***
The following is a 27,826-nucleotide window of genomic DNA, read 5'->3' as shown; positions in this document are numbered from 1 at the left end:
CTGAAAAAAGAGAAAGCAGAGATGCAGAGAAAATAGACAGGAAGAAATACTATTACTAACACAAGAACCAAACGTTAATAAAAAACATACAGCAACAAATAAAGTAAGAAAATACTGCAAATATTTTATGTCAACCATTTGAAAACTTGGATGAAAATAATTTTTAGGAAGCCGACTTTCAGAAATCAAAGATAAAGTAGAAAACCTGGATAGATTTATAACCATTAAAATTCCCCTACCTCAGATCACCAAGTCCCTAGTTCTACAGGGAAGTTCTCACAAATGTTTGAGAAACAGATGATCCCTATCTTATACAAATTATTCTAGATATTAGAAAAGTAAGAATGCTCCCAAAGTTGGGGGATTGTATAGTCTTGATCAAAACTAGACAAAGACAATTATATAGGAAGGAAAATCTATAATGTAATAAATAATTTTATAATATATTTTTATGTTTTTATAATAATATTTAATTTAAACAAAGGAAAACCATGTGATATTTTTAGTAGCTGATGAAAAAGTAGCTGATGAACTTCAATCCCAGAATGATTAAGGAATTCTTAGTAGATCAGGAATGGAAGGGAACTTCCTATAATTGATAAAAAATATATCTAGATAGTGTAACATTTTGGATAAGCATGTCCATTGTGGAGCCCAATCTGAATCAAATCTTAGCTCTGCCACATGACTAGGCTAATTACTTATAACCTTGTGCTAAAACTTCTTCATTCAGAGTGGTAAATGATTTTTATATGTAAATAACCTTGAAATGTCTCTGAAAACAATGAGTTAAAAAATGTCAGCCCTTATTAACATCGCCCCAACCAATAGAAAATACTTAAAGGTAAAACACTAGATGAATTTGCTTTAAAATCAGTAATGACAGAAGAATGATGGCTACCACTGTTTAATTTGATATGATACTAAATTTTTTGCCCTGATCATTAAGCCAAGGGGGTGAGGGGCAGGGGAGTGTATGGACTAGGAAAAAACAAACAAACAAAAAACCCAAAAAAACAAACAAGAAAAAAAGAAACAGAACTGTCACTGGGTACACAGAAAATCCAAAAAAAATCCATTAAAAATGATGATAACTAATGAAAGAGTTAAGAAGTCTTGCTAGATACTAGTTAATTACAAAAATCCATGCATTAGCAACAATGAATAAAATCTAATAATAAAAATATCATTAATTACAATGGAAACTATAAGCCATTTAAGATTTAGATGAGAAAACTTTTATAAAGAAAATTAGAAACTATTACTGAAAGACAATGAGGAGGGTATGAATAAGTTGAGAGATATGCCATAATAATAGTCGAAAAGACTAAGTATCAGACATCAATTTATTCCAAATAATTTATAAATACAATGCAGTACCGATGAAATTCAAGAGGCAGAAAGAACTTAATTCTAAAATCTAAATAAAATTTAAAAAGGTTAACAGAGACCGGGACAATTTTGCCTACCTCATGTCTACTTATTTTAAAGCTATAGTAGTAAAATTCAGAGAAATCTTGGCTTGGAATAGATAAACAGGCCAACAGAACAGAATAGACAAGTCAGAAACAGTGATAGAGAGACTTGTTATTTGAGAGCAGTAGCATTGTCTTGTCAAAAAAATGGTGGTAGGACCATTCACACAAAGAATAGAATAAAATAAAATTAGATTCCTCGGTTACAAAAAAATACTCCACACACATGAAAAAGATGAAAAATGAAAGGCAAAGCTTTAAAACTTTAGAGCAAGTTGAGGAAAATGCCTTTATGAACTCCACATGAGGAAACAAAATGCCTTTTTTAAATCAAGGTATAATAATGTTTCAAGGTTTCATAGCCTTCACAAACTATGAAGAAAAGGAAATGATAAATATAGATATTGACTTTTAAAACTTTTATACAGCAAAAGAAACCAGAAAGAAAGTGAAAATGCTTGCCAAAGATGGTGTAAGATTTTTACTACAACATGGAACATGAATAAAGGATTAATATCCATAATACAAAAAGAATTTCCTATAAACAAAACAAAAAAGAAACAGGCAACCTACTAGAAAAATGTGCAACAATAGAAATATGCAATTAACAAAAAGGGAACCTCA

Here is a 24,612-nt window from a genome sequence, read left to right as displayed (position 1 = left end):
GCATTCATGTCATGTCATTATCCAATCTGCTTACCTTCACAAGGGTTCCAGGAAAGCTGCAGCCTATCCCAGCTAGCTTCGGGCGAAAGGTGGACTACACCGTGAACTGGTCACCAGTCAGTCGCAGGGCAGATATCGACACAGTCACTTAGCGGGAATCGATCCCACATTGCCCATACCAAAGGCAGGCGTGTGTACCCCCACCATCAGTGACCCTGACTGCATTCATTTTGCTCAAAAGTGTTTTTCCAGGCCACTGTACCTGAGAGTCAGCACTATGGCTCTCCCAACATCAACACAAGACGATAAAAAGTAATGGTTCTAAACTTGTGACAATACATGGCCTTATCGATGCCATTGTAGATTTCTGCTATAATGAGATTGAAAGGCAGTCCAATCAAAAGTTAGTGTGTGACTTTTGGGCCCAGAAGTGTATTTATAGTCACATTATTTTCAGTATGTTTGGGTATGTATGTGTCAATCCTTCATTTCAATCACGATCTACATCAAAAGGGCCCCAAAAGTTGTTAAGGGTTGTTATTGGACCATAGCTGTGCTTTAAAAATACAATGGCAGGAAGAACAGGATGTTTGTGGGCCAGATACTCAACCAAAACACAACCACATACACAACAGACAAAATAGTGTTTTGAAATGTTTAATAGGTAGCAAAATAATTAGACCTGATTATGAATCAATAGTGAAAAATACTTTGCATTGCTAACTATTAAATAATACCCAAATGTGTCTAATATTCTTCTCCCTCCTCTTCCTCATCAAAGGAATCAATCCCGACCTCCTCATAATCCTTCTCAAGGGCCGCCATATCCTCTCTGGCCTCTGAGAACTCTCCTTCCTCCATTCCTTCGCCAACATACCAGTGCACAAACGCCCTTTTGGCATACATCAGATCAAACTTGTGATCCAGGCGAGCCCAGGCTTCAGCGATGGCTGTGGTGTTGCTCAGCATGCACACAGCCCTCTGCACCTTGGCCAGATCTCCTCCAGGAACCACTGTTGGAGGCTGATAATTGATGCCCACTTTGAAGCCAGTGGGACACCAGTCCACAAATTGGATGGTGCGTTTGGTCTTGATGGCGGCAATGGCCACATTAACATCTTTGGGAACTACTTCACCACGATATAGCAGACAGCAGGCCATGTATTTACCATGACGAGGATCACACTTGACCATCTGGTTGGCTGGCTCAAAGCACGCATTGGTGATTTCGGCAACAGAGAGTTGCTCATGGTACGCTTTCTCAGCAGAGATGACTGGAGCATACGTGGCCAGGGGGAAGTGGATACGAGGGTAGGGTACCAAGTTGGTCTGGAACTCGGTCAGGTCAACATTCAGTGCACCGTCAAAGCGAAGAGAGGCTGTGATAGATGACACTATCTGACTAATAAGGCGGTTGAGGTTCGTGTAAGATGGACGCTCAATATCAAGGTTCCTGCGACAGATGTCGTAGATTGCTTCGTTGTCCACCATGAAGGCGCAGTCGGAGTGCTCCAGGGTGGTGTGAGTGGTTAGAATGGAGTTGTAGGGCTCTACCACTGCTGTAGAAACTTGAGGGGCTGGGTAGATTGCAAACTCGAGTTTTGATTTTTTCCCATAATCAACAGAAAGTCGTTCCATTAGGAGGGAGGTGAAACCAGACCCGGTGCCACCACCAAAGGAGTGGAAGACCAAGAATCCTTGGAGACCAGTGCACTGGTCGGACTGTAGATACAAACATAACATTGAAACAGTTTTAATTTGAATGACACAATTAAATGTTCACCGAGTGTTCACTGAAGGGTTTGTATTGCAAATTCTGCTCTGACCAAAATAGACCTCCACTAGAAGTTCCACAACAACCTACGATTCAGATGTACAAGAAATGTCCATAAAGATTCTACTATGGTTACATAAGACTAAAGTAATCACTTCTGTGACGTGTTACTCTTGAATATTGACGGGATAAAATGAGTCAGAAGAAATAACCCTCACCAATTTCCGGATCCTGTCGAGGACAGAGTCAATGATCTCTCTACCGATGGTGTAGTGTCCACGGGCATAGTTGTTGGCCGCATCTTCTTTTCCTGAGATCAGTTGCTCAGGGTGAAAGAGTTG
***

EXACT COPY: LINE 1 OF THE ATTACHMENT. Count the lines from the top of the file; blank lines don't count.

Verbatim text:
The following is a 27,826-nucleotide window of genomic DNA, read 5'->3' as shown; positions in this document are numbered from 1 at the left end: